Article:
Emotional Development How Children Develop (3rd ed.) Siegler, DeLoache & Eisenberg Chapter 10
Emotional Intelligence • A set of abilities that contribute to competent social functioning: • Being able to motivate oneself and persist in the face of frustration • Control impulses and delay gratification • Identify and understand one’s own and others’ feelings • Regulate one’s moods • Regulate the expression of emotion in social interactions • Empathize with others’ emotions
Emotional Intelligence • A better predictor than IQ of how well people will do in life, especially in their social lives • In research by Walter Mischel, preschoolers’ abilities to delay gratification were found to predict their social, emotional, and academic competence many years later.
Overview • I. The Development of Emotions in Childhood • II. Regulation of Emotion • III. Individual Differences in Emotion and its Regulation • IV. Children’s Emotional Development in the Family • V. Culture and Children’s Emotional Development • VI. Children’s Understanding of Emotion
I. The Development of Emotions in Childhood A. Theories on the Nature and Emergence of Emotion B. The Emergence of Emotion in the Early Years and Childhood
I. The Development of Emotions in Early Childhood • Emotion is characterized by a motivational force or action tendency and by changes in physiology, subjective feelings, and overt behavior. • Although most psychologists share this general view of emotion, they often do not agree on the relative importance of its key components. • There is considerable debate, for example, about the basic nature of emotions, including whether they are innate or partly learned, and about when and in what form different emotions emerge during infancy.
A. Theories on the Nature and Emergence of Emotion Discrete Emotions Theory The Functionalist Approach Research supports both perspectives to some degree, and no one theory has emerged as definitive.
Discrete Emotions Theory Argues that: • Emotions are innate and are discrete from one another from very early in life. • Each emotion is packaged with a specific and distinctive set of bodily and facial reactions.
The Functionalist Approach • Emphasizes the role of the environment in emotional development • Proposes that the basic function of emotions is to promote action toward achieving a goal • Maintains that emotions are not discrete from one another and vary somewhat based on the social environment
B. The Emergence of Emotion in the Early Years and Childhood • To make their interpretations of infants’ emotions objective, researchers have devised highly elaborate systems for coding and classifying the emotional meaning of infants’ facial expressions. • These systems identify emotions first by coding dozens of facial cues and then by analyzing the combination in which these cues are present. • Nonetheless, it is often hard to determine exactly which emotions infants are experiencing. • It is particularly difficult to differentiate among the various negative emotions that young infants express.
1. Positive Emotions • Smiling is the first clear sign of happiness that infants express. • Young infants smile from their earliest days, but the meaning of their smiles appears to change with age. • Social Smiles are directed toward people and first emerge as early as 6 to 7 weeks of age.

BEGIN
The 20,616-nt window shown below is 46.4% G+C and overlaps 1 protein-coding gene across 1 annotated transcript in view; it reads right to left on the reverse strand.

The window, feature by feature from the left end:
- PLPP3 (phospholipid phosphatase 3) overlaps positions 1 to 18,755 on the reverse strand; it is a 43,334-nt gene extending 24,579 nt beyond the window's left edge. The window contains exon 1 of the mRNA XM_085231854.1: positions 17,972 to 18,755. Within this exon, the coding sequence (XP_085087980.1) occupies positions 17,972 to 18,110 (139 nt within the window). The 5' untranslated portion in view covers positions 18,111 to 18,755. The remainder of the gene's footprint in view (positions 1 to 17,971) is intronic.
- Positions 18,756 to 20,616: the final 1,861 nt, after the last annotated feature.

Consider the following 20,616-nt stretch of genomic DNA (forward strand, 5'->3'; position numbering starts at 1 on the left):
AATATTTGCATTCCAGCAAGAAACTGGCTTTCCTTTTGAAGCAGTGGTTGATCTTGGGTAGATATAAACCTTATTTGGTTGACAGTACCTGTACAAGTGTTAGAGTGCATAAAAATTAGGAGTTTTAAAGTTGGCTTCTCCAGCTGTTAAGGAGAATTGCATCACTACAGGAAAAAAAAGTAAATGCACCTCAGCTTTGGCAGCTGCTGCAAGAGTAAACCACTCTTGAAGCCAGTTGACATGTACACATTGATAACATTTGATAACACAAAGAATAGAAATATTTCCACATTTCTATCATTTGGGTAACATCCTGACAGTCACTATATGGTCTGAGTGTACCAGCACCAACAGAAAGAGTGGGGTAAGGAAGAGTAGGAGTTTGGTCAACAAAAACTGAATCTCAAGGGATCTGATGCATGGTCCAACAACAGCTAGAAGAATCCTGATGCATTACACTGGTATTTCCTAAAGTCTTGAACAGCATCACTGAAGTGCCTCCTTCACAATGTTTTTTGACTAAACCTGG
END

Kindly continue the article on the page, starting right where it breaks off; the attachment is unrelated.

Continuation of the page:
1. Positive Emotions • At about 7 months, infants start to smile primarily at familiar people, rather than at people in general. • After about 3 or 4 months of age, infants laugh as well as smile during a variety of activities. • During the second year of life, children start to clown around and are delighted when they can make other people laugh.
2. Negative Emotions • The first negative emotion that is discernible in infants is generalized distress. • By 2 months of age, facial expressions of anger or sadness can be differentiated from distress/pain in some contexts. • By the second year of life, differentiating between infants’ anger and other negative emotions is no longer difficult.
Distress • The interpretation of negative emotions is complicated by the fact that infants sometimes display negative emotions that seem incongruent with the situation they are experiencing. • It has been suggested that young infants are experiencing undifferentiated distress when they evidence negative emotion and that anger and distress/pain are not differentiated in most contexts.
Fear • The first clear signs of fear emerge at around 6 or 7 months, when unfamiliar people no longer provide comfort and pleasure similar to that provided by familiar people. • The fear of strangers intensifies and lasts until about age 2 but is quite variable across individuals and contexts. • Other fears are also evident at around 7 months and tend to decline after 12 months.
Separation Anxiety • Refers to feelings of distress that children, especially infants and toddlers, experience when they are separated, or expect to be separated, from individuals to whom they are attached • It is a salient and important type of fear and distress that tends to increase from 8 to 13 or 15 months and then begins to decline. • This pattern is observed across many cultures.